They would have also been able to offer more products such as downloads (“Timeline: A Short History Of Borders Group Bookstores”, 2011). With their international growth came a heavier focus in music and movies in mall-based settings, they took on a licensing agreement with Seattle’s Best. Barnes ; Noble started a connection with Starbucks around 1993. Borders did not join the cafibookstore movement until 2004 with full Seattle’s Best setups in all stores in 2006.
According to Barnes & Noble, their decision to become a cafibookstore is a large part of what has made them successful. Just as Borders waited too late to move to e-commerce, they were also fully behind the curve in signing their lease with Seattle’s Best and certainly 2006 is too late for it to be implemented in every store in the country. While select Borders locations offered cafi?? ‘s, they were not name brand and did not attract as many customers (“Timeline: A Short History Of Borders Group Bookstores”, 2011).
Borders operations management should have been on top of their competition and started benchmarking earlier instead of waiting for their numbers to fall. Management in the bookstores and at the corporate level should have communicated the issues in the store to each other in a way that it would lead to a better bottom line for the company. The organizational behavior at Borders throughout its term on the stock market was purely reactionary. When they noticed a drop in numbers they would quickly look for solutions and start benchmarking other companies.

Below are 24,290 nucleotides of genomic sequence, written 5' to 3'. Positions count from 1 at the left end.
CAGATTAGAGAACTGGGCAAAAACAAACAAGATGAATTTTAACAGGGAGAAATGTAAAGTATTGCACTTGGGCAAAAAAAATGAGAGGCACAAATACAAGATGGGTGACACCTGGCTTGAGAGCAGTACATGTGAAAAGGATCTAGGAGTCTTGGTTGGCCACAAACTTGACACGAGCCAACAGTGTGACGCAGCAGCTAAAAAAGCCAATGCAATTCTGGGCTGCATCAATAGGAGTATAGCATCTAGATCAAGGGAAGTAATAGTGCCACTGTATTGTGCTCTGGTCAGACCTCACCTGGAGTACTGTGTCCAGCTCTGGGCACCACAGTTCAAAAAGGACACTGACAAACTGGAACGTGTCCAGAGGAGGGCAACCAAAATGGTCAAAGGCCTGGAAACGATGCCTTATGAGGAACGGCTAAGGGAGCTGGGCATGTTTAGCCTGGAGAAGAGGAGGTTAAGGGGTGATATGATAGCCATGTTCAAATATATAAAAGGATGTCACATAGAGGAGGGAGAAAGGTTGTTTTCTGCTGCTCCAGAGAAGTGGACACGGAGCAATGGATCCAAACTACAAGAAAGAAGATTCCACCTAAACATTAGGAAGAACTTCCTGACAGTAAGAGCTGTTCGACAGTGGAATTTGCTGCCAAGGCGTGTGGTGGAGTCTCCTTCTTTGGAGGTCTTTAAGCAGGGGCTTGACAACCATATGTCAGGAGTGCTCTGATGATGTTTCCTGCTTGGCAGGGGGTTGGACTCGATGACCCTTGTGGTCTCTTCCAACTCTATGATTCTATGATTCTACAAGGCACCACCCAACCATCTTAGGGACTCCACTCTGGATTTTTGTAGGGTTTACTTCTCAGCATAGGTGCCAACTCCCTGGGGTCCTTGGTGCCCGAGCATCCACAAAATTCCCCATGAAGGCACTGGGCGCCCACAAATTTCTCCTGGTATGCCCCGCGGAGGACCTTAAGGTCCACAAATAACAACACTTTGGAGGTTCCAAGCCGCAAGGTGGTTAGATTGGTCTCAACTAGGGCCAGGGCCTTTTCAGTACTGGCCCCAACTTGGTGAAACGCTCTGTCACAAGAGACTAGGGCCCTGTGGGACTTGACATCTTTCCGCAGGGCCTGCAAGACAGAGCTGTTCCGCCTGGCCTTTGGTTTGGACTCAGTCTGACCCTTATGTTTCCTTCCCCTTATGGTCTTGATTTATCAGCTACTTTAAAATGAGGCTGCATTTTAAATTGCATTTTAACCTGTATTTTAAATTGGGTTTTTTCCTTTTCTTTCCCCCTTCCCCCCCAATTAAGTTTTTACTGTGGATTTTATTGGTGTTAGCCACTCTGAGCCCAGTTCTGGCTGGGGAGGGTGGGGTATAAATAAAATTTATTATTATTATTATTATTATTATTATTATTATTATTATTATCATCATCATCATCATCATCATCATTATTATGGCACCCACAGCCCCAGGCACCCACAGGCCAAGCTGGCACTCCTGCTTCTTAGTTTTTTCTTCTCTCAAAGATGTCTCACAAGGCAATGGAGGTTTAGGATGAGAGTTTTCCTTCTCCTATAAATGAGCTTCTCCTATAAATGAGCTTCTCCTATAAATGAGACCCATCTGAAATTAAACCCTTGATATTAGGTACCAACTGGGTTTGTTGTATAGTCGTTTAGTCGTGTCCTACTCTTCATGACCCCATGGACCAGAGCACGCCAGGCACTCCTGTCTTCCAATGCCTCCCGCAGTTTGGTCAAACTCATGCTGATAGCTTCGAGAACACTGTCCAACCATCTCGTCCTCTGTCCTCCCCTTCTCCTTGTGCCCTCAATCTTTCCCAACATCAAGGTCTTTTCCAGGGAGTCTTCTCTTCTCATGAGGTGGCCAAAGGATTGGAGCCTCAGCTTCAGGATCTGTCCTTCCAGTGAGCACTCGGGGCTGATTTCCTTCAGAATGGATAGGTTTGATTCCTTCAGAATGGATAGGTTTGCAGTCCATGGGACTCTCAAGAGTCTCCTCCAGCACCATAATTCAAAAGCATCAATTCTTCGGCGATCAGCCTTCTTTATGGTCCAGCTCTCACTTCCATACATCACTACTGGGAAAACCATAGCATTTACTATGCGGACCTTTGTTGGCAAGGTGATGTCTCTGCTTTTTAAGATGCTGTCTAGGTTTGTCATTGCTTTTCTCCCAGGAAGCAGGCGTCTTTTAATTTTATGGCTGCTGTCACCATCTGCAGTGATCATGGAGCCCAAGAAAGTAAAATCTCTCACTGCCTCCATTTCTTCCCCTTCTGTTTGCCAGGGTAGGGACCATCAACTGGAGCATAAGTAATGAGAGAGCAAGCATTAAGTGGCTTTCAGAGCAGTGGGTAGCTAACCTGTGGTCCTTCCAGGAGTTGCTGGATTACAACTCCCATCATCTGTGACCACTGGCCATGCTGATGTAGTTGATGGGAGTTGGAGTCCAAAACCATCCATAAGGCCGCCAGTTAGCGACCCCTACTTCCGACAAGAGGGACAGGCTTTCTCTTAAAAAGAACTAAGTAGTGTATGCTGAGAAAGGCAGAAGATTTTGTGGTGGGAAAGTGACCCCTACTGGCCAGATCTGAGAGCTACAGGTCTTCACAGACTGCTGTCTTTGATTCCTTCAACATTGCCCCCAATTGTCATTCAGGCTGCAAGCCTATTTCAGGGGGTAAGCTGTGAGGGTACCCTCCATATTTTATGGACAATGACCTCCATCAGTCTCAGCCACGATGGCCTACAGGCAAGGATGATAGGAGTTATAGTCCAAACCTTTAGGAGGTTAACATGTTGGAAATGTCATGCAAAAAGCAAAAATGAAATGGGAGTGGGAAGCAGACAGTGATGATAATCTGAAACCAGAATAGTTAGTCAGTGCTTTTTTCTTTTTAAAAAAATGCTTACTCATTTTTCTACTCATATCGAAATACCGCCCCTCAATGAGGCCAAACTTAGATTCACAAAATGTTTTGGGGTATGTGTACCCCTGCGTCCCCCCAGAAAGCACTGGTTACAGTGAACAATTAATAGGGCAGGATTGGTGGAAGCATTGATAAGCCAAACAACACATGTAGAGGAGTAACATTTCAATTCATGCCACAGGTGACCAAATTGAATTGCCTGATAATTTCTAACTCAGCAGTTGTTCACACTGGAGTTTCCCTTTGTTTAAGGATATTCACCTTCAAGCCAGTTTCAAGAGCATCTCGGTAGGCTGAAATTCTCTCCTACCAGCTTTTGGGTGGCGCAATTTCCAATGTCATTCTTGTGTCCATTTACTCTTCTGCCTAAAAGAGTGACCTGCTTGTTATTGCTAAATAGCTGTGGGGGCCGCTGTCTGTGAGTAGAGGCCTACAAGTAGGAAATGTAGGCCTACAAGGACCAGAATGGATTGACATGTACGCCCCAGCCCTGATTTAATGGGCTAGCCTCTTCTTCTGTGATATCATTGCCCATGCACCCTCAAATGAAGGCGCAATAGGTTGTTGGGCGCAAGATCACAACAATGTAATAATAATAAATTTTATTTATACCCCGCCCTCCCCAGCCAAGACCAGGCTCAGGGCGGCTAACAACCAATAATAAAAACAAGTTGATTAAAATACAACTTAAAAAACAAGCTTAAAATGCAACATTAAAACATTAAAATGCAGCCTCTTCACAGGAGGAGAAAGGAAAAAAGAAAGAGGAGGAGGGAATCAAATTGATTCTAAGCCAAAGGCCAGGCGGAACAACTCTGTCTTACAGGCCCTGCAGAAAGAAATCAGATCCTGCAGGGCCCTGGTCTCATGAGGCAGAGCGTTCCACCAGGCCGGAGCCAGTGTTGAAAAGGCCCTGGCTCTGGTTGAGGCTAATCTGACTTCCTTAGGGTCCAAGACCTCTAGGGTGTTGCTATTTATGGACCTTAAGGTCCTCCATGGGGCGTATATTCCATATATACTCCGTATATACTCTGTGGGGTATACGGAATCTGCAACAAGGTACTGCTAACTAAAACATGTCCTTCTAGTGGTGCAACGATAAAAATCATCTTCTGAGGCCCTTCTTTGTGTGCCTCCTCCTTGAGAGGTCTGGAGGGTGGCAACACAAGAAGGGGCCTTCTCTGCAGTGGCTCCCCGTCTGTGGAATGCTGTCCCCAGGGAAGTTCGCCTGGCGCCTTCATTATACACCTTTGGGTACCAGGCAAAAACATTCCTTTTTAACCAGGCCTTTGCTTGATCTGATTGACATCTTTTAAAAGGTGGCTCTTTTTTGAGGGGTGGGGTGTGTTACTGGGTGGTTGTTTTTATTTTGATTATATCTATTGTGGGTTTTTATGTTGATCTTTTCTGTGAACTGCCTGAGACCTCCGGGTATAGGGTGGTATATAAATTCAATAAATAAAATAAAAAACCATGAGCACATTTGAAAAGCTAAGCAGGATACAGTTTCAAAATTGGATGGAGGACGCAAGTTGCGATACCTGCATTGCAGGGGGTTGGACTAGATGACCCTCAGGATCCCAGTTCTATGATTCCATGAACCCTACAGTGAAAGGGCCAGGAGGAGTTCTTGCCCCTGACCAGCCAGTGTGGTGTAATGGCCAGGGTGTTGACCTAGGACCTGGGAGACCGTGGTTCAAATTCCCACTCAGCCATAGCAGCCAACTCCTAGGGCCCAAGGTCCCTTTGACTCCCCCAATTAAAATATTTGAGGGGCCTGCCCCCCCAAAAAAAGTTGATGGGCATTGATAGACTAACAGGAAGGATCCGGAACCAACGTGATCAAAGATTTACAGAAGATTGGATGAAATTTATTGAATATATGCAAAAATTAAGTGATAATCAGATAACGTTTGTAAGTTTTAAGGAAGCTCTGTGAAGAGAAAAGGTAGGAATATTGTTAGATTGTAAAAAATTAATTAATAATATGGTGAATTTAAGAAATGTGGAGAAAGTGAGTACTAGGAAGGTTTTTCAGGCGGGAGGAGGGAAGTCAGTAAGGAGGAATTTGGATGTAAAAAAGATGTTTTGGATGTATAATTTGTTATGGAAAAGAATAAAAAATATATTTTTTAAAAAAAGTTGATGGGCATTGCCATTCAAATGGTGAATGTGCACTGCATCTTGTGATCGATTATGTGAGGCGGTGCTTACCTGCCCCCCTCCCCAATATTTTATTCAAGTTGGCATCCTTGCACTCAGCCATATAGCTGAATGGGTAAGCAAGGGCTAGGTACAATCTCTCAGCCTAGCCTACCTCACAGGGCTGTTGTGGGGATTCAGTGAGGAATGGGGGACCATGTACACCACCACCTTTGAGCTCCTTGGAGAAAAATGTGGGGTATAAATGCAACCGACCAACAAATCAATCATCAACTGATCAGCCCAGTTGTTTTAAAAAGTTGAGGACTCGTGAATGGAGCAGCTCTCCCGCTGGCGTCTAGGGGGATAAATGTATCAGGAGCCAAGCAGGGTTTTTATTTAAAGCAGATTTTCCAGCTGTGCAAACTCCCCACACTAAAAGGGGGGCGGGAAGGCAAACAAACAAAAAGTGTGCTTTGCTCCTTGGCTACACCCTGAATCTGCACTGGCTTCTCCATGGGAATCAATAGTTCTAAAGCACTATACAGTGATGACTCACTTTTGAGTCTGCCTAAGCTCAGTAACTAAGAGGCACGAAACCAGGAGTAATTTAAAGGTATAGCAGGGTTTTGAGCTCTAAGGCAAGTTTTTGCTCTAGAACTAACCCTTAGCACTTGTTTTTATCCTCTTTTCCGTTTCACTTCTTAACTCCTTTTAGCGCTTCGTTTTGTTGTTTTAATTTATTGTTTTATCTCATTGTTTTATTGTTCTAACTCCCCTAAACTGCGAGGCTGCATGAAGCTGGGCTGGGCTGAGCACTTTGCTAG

Through the years Amazon has developed many merchant relationships that have brought them business. This would have helped Borders bottom line. Their leaders were obviously not able to see the big picture and were stuck in the frame of mind that a bookstore should be traditional. This is where management ultimately failed the company. Front line, they were able to see that customers were satisfied. In 2001, Borders announced a deal with Amazon to re-launch their website which was not very user friendly and did not carry products customers were looking for.